Then, in days following our discussion, I ran across an article by Rachel Held Evans who writes professionally about issues of faith and politics from an evangelical perspective.

Armed with a bundle of recent religious surveys, Ms. Evans concluded many young adults are turning their backs – especially on evangelical churches – because “they perceive evangelical churches to be too political, too exclusive, too old-fashioned, unconcerned with social justice and hostile to lesbian, gay, bisexual and transgender people.”

She wrote, “I point to research showing young evangelicals often feel they must choose between their intellectual integrity and their faith, between science and Christianity, between compassion and holiness. The evangelical obsession with sex can make Christian living seem like little more than sticking to a set of rules when these same millennials long for faith communities in which they’re safe asking tough questions and wrestling with doubt.”

Ministers wearing jeans, a fancy coffee shop in fellowship hall, larger worship bands and other current “style changes” are not what she means. She points out millennials were raised on advertising and rock bands and have a “sensitive B.S. meter.” It may be those “style changes” are some of the very things causing an exodus among the young.

Evans says many of her peers are being drawn to high church traditions – Catholicism, Eastern Orthodoxy, the Episcopal Church – precisely because the ancient forms of liturgy seem unpretentious, unconcerned with ‘being cool’ and are refreshingly authentic. “We want a truce between science and faith,” she wrote. “We want to be known for what we stand for – not what we're against. We want to ask questions that don’t have predetermined answers. We want churches that emphasize an allegiance to the Kingdom of God over an allegiance to a single (political) party or a single nation.”

One more thing from Ms. Evans: “Whenever I write about this topic, I hear from 40-somethings and grandmothers – Generation Xers and retirees. Their messages are clear: ‘Me, too!’”

Just after reading her latest work, the collective worlds of modern Christianity and politics collided full-on for me as Pope Francis stunned many Catholics and much of the rest of the world. When asked about gay men in the priesthood, he responded “Who am I to judge them?” That must have put some new cracks in the old Vatican walls.

Just as many Americans are feeling their recent votes have brought them a political world they weren’t expecting, some are also re-examining recent religious swings away from mainstream churches. They’re looking a second time at the newer, hipper, more flashy services that mask an unforgiving base of rigidity mixed with similar unforgiving political themes. They’re finding churches of the “you’ve-got-questions, we’ve-got-answers” approach to Christianity are more exclusionary than inclusive.

Many years ago, we were told of old-line Baptist – and even Mormon churches – where congregants were told to seat themselves on one side of the aisle if they were Democrats and the other side if Republican. I never experienced that but heard the stories too often to discount them.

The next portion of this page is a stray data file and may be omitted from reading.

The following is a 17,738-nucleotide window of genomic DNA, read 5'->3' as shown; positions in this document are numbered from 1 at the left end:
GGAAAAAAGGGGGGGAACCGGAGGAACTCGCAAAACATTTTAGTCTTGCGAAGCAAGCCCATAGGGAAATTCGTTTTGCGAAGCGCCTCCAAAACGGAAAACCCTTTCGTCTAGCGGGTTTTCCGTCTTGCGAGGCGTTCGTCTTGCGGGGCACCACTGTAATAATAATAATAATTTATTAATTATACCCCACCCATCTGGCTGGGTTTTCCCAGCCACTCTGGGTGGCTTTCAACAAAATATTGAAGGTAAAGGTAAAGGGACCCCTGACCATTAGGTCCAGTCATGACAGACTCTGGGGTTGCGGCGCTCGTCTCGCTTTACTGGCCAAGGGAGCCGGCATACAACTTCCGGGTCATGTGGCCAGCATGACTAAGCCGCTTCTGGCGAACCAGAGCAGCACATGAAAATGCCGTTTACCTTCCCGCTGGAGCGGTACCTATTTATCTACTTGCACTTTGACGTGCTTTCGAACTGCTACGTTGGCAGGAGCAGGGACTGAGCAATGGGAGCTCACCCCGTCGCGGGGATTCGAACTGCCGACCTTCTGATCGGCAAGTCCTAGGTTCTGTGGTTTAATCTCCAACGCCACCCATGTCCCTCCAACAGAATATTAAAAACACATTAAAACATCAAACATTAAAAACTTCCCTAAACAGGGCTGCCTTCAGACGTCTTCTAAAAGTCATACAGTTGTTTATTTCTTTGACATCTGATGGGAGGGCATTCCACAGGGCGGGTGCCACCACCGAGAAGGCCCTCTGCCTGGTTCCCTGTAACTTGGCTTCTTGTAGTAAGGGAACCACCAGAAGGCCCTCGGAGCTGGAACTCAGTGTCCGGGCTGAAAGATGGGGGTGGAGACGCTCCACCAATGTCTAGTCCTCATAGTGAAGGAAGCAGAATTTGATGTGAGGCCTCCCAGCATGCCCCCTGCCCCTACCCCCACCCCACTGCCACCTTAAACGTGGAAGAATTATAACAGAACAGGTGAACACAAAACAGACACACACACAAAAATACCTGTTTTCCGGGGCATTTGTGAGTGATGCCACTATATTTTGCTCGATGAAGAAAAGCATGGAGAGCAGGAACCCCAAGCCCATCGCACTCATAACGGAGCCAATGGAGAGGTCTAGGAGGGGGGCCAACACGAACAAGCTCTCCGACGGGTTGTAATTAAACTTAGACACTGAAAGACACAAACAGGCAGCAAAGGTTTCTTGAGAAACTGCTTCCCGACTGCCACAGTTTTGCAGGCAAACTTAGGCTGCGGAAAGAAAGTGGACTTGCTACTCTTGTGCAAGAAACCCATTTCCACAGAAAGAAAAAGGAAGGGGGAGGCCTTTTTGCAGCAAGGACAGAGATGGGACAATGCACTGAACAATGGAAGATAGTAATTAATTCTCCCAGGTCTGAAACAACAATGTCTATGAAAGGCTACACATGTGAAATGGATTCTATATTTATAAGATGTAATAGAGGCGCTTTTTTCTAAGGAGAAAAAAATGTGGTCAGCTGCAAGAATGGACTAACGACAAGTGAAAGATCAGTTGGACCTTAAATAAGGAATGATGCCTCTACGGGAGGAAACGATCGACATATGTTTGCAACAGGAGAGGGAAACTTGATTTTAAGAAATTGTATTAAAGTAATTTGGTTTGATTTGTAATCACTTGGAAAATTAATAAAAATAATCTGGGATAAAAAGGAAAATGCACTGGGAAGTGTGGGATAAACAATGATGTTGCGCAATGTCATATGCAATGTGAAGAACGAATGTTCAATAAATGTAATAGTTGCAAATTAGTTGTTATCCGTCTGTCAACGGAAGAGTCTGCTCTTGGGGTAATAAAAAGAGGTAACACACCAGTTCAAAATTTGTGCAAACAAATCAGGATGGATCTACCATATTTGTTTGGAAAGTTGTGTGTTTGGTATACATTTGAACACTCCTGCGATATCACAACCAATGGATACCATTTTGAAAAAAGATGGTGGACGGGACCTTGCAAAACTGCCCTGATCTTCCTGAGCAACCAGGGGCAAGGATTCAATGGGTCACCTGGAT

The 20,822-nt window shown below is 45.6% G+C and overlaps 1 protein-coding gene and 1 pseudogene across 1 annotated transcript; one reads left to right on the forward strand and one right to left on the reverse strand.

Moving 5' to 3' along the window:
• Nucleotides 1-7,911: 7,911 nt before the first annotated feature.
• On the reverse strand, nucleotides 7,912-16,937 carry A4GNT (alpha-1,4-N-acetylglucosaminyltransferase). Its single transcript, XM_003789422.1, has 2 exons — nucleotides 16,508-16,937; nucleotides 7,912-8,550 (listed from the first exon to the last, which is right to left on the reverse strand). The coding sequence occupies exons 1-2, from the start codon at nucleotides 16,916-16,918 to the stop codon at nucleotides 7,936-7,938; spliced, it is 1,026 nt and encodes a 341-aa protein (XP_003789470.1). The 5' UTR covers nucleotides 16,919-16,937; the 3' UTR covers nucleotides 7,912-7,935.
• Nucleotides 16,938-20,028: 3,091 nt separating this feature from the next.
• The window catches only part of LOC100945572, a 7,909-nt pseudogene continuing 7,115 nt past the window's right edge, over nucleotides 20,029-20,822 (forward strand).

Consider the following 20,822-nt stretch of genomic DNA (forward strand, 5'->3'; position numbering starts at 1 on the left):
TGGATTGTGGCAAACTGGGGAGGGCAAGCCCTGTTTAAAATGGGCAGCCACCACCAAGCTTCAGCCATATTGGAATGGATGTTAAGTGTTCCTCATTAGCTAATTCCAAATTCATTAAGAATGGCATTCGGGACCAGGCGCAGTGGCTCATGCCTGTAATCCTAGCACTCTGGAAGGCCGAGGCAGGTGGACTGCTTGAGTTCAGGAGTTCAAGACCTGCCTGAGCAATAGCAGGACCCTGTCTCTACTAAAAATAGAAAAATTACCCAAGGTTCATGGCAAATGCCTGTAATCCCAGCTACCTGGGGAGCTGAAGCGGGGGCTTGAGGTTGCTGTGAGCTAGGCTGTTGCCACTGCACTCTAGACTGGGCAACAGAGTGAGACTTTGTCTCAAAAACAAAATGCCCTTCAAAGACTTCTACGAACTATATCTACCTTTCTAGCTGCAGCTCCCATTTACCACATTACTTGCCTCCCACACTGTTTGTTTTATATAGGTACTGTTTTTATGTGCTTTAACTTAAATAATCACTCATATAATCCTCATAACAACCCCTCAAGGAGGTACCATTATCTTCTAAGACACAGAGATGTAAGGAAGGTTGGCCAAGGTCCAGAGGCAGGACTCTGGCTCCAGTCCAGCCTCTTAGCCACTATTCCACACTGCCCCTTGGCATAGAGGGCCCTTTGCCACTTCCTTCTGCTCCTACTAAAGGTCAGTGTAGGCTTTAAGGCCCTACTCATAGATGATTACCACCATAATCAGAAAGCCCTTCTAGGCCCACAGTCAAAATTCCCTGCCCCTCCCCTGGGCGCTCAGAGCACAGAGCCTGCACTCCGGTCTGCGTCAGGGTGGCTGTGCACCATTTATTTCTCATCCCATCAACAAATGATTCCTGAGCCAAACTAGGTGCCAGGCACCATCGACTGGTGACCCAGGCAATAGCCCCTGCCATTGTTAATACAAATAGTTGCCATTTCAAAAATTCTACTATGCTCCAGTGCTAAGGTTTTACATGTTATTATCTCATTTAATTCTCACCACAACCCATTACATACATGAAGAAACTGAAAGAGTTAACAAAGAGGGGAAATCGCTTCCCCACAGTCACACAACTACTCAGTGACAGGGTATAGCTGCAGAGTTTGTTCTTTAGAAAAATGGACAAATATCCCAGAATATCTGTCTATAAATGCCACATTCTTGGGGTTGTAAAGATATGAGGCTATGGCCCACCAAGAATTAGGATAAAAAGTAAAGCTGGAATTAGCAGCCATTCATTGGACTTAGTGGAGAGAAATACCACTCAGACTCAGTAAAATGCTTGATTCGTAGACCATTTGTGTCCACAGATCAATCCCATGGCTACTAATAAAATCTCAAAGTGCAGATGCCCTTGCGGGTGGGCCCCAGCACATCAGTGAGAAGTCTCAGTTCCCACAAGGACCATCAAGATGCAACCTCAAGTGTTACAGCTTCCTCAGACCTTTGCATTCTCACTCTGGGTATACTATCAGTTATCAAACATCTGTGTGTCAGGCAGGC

A lot of more moderate, mainline clergy are hesitant to introduce the subject of politics in religious study classes. For good reason. Some have either been handed their walking papers after doing so or found themselves with a congregation splintered along political lines. If you wear a turned-around collar, mixing the two can be a career-changer. It shouldn't be.

But, as Ms. Evans writes, “Millennials want to be challenged to live lives of holiness, not only when it comes to sex but also when it comes to living simply, caring for the poor and oppressed, pursuing reconciliation, engaging in care of our world and becoming peacemakers. You can’t hand us a latte, go about business as usual and expect us to stick around.”

At the end of any hour-long worship service, congregations walk back out into the other world where they’ll spend 167 other hours before meeting again next week. For one hour. Many will either find their belief system challenged by a world of politics or their politics caught up in their beliefs. Some will try to reconcile the two – some will simply be confused.

Without trying to convert votes like souls, churches have a responsibility of spirituality of citizenship for the family and body as they do for preparing us for life everlasting. We turn to religion for comfort, for perspective, for truth, for relief, for sustenance, for meaning, for the outreach it provides to make us more well-rounded creatures of God.

But, our lives are lived overwhelmingly in a secular world. If churches don’t help us understand and become more comfortable with our surroundings and decisions in that world, they’re avoiding a responsibility to help us become better individuals. We don’t need to be told whom to vote for or what to vote against. We don’t need to be told what Jesus would do. We don’t need to be given lectures about political issues.

If approached in an open, moderate manner – if reasoned discussion can make us better informed – if acceptance of other’s views can be allowed as equally important as our own – if new associations can be made between our American systems of governance and our faith to create more informed, more intelligent participants – the worlds of religion and politics can be very compatible. And we may be better for the experience in both our worlds.